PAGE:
DeKalb County, GA, March 18, 2015 – by Trey Benton – Before signing an Executive Order appointing former State Attorney General Mike Bowers to dig deeply into the internal operations of DeKalb County Government, Interim CEO Lee May stated emphatically, “I’ve made it clear, there is no tolerance for corruption in my administration. There is no tolerance for unethical conduct in my administration.”
May told reporters at a Press Conference held at the law offices of Balch & Bingham, LLC, where Bowers is a Partner, that Bowers will have “unfettered access” to review Government Operations and ferret out any “conflicts of interests, corruption or malfeasance” and make recommendations to authorities based on their findings.
Bowers, who took center stage in investigating the recent Atlanta Public Schools standardized test cheating scandal, said he will begin with a team of around five including Richard Hyde, Chief Investigator at Balch & Bingham.
“I’ve been around Government for a long long time,” Bowers said. “I want this message to go out loud and clear to the employees and officials of DeKalb County. I believe without any reservations the vast majority of you are honest, decent, hard working people. We start from that premise. There are some bad apples. Woe be unto you.”
ICEO May said the Special Investigators have been retained for a minimum initial term of 120 days, subject to extensions by May as needed.
The funding for this Special Investigative team does not have a formal definitive number assigned to it, but, May said, the County “can’t afford not to do this. We are willing to spend what is necessary to root out corruption and identify waste, fraud and abuse.”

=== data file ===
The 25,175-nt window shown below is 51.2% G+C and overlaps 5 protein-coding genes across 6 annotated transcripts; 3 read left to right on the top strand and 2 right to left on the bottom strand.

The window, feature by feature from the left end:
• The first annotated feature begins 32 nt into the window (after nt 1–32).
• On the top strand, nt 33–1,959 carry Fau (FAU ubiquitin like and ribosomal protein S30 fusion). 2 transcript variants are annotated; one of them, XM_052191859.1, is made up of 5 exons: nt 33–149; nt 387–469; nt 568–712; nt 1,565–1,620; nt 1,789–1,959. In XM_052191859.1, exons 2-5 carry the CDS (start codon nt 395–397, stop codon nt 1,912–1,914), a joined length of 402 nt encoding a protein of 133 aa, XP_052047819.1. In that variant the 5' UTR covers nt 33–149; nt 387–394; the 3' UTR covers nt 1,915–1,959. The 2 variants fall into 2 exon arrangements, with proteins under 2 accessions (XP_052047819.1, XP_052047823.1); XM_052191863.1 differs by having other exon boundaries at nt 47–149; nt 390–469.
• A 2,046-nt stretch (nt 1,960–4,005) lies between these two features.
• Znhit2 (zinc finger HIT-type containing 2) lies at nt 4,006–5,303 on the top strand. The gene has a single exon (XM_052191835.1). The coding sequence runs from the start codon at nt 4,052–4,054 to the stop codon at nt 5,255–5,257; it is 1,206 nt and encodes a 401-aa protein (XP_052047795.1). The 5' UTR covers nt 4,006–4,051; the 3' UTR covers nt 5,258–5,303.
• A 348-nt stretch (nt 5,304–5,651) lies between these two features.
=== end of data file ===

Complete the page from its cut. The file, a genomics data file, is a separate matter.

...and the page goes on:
According to the signed Executive Order, Mr. Bowers and all attorneys will bill a flat rate of $400.00 per hour, Mr. Hyde and all investigators will bill a flat rate of $300.00 per hour and Paralegals will bill at $150.00 per hour.
The Special Investigative Team will not have access to those on the Board of Commissioners unless they are allowed access by the Commissioners themselves.
The Post reached out to all of the Commissioners and asked if they will allow the investigators access.
Commissioner Jester commended May for his leadership in issuing the Executive Order and said, “I support any and all efforts to improve county operations, as well as restore our image and public trust in county government. I am making any and all records of the District One Commission Office available to the special investigators and I will cooperate in any manner they might request of me to help them in this effort.”
Commissioner Kathie Gannon said, “I will fully cooperate with any investigations.” But, Gannon said, in order to have a truly independent investigation one should be performed by an outside agency that isn’t being funded by the County.
In a conversation with Gannon, she reminded us that she is the one who introduced a resolution for an audit of all of the Commissioners, including herself, just last year when allegations of misuse of county issued purchasing cards surfaced.
Gannon also questioned the timing of this move by May, given the fact that there were recommendations given by his own Governmental Operations Task Force that resulted in Bills being introduced in the General Assembly to reform DeKalb.
One of which (SB121), specifically calls for an independent internal audit.
Commissioner Jeff Rader told us that he would afford the investigators any access that they request but shared Gannon’s sentiment that for a truly impartial investigation to take place, it should be done by investigators that have no connection to the County in any way.
The Post left voice messages with the offices of Commissioners Larry Johnson, Sharon Barnes-Sutton and Stan Watson but have not heard back as of the time of this story. Once we do we will provide an update.